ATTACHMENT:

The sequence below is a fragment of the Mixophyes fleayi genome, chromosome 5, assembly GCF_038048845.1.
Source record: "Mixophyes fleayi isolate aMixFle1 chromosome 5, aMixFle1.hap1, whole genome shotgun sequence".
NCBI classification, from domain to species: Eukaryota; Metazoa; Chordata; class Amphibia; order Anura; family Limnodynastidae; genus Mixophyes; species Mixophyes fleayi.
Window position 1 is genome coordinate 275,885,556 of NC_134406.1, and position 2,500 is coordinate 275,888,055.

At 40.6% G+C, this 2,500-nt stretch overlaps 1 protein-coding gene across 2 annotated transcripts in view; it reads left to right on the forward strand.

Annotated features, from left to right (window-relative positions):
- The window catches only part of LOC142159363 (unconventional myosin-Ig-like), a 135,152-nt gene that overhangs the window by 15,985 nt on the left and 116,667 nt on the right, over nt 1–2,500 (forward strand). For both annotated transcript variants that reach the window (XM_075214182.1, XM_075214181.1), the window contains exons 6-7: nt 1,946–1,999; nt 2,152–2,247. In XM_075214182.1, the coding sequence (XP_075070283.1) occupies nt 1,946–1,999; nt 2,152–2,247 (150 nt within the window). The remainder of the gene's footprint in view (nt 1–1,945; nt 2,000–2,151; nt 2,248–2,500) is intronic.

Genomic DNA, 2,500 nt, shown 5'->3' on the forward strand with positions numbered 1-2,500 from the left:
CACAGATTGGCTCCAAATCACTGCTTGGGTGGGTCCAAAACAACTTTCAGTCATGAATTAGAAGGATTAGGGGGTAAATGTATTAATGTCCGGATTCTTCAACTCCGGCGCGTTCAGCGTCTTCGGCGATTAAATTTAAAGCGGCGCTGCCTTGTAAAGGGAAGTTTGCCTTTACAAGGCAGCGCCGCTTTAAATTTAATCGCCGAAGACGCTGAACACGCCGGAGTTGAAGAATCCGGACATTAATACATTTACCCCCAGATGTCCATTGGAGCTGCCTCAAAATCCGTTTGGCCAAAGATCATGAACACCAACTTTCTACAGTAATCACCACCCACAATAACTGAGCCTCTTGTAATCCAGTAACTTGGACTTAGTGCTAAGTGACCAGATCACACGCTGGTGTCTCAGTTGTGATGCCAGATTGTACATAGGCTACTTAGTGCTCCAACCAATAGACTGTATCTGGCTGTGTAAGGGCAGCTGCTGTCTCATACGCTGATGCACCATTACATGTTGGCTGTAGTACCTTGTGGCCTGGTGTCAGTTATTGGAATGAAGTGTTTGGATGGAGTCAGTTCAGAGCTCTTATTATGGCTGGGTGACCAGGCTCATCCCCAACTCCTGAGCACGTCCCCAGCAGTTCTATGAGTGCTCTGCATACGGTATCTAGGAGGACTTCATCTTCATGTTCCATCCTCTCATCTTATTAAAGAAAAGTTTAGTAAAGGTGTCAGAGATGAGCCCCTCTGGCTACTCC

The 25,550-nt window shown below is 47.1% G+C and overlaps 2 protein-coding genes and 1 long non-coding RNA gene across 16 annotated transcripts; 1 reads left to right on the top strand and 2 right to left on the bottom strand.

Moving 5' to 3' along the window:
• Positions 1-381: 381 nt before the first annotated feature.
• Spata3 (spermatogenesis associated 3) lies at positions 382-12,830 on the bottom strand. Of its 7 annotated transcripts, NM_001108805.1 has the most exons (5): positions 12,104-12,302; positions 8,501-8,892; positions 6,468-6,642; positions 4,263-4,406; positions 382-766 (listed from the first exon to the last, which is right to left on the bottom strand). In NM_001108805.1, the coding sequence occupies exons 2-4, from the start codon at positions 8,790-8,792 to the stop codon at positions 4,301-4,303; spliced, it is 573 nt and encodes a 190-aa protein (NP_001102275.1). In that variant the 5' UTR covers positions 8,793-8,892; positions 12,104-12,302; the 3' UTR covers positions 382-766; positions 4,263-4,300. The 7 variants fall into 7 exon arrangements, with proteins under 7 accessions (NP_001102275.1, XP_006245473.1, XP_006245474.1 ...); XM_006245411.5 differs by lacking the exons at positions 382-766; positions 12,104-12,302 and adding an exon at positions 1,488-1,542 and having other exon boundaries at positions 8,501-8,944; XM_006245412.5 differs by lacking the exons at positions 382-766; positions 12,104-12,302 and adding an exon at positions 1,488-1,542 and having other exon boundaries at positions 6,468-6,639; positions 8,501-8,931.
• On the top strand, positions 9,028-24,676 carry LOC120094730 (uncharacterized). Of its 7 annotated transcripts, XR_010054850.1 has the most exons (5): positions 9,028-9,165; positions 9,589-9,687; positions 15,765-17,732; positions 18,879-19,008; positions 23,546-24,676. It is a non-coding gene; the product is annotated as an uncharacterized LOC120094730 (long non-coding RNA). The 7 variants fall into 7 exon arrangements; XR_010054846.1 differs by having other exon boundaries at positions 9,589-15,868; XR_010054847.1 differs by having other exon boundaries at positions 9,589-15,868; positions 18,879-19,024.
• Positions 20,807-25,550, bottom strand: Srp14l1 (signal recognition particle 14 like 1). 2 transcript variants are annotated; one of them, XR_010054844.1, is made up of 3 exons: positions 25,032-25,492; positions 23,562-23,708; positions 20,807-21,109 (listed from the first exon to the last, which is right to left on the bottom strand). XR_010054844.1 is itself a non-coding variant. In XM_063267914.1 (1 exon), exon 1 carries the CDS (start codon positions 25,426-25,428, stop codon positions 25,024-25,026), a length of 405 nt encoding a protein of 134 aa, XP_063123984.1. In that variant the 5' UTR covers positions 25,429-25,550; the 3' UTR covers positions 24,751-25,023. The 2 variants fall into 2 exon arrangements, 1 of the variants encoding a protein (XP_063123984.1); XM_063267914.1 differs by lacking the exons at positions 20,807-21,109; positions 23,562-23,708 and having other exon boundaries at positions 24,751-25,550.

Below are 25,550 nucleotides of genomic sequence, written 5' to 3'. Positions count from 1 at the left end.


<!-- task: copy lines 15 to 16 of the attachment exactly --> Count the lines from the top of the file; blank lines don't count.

• Positions 20,807-25,550, bottom strand: Srp14l1 (signal recognition particle 14 like 1). 2 transcript variants are annotated; one of them, XR_010054844.1, is made up of 3 exons: positions 25,032-25,492; positions 23,562-23,708; positions 20,807-21,109 (listed from the first exon to the last, which is right to left on the bottom strand). XR_010054844.1 is itself a non-coding variant. In XM_063267914.1 (1 exon), exon 1 carries the CDS (start codon positions 25,426-25,428, stop codon positions 25,024-25,026), a length of 405 nt encoding a protein of 134 aa, XP_063123984.1. In that variant the 5' UTR covers positions 25,429-25,550; the 3' UTR covers positions 24,751-25,023. The 2 variants fall into 2 exon arrangements, 1 of the variants encoding a protein (XP_063123984.1); XM_063267914.1 differs by lacking the exons at positions 20,807-21,109; positions 23,562-23,708 and having other exon boundaries at positions 24,751-25,550.

Below are 25,550 nucleotides of genomic sequence, written 5' to 3'. Positions count from 1 at the left end.